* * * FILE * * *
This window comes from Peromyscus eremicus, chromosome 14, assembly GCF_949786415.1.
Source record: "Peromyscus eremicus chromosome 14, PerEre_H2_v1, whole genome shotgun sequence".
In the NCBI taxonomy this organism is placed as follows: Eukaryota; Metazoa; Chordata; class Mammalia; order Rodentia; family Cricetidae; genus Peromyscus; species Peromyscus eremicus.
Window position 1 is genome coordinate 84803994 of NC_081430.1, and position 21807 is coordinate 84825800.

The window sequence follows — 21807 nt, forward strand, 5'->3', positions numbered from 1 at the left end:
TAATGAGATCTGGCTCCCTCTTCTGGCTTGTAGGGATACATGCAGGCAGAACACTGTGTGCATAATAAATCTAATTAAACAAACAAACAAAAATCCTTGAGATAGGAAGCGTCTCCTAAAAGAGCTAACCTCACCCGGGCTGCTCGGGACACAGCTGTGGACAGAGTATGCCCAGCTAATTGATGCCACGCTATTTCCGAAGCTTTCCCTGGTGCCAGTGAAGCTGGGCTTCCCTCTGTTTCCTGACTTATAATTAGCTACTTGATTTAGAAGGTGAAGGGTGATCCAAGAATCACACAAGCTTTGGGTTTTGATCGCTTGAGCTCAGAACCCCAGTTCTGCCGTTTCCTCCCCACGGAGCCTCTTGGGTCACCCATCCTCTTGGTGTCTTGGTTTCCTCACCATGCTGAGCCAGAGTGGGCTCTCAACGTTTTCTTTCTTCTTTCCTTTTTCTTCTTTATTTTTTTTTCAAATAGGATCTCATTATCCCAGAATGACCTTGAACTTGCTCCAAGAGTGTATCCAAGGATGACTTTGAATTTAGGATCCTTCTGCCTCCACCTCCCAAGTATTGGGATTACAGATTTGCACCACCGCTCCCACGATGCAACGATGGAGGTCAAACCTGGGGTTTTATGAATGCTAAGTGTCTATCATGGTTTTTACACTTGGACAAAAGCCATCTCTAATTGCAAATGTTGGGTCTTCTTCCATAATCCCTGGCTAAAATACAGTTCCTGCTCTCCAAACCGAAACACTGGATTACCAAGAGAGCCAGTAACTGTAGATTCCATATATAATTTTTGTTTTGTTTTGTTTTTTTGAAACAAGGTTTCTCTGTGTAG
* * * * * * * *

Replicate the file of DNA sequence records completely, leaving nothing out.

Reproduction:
This window comes from Peromyscus eremicus, chromosome 14, assembly GCF_949786415.1.
Source record: "Peromyscus eremicus chromosome 14, PerEre_H2_v1, whole genome shotgun sequence".
In the NCBI taxonomy this organism is placed as follows: Eukaryota; Metazoa; Chordata; class Mammalia; order Rodentia; family Cricetidae; genus Peromyscus; species Peromyscus eremicus.
Window position 1 is genome coordinate 84803994 of NC_081430.1, and position 21807 is coordinate 84825800.

The window sequence follows — 21807 nt, forward strand, 5'->3', positions numbered from 1 at the left end:
TAATGAGATCTGGCTCCCTCTTCTGGCTTGTAGGGATACATGCAGGCAGAACACTGTGTGCATAATAAATCTAATTAAACAAACAAACAAAAATCCTTGAGATAGGAAGCGTCTCCTAAAAGAGCTAACCTCACCCGGGCTGCTCGGGACACAGCTGTGGACAGAGTATGCCCAGCTAATTGATGCCACGCTATTTCCGAAGCTTTCCCTGGTGCCAGTGAAGCTGGGCTTCCCTCTGTTTCCTGACTTATAATTAGCTACTTGATTTAGAAGGTGAAGGGTGATCCAAGAATCACACAAGCTTTGGGTTTTGATCGCTTGAGCTCAGAACCCCAGTTCTGCCGTTTCCTCCCCACGGAGCCTCTTGGGTCACCCATCCTCTTGGTGTCTTGGTTTCCTCACCATGCTGAGCCAGAGTGGGCTCTCAACGTTTTCTTTCTTCTTTCCTTTTTCTTCTTTATTTTTTTTTCAAATAGGATCTCATTATCCCAGAATGACCTTGAACTTGCTCCAAGAGTGTATCCAAGGATGACTTTGAATTTAGGATCCTTCTGCCTCCACCTCCCAAGTATTGGGATTACAGATTTGCACCACCGCTCCCACGATGCAACGATGGAGGTCAAACCTGGGGTTTTATGAATGCTAAGTGTCTATCATGGTTTTTACACTTGGACAAAAGCCATCTCTAATTGCAAATGTTGGGTCTTCTTCCATAATCCCTGGCTAAAATACAGTTCCTGCTCTCCAAACCGAAACACTGGATTACCAAGAGAGCCAGTAACTGTAGATTCCATATATAATTTTTGTTTTGTTTTGTTTTTTTGAAACAAGGTTTCTCTGTGTAG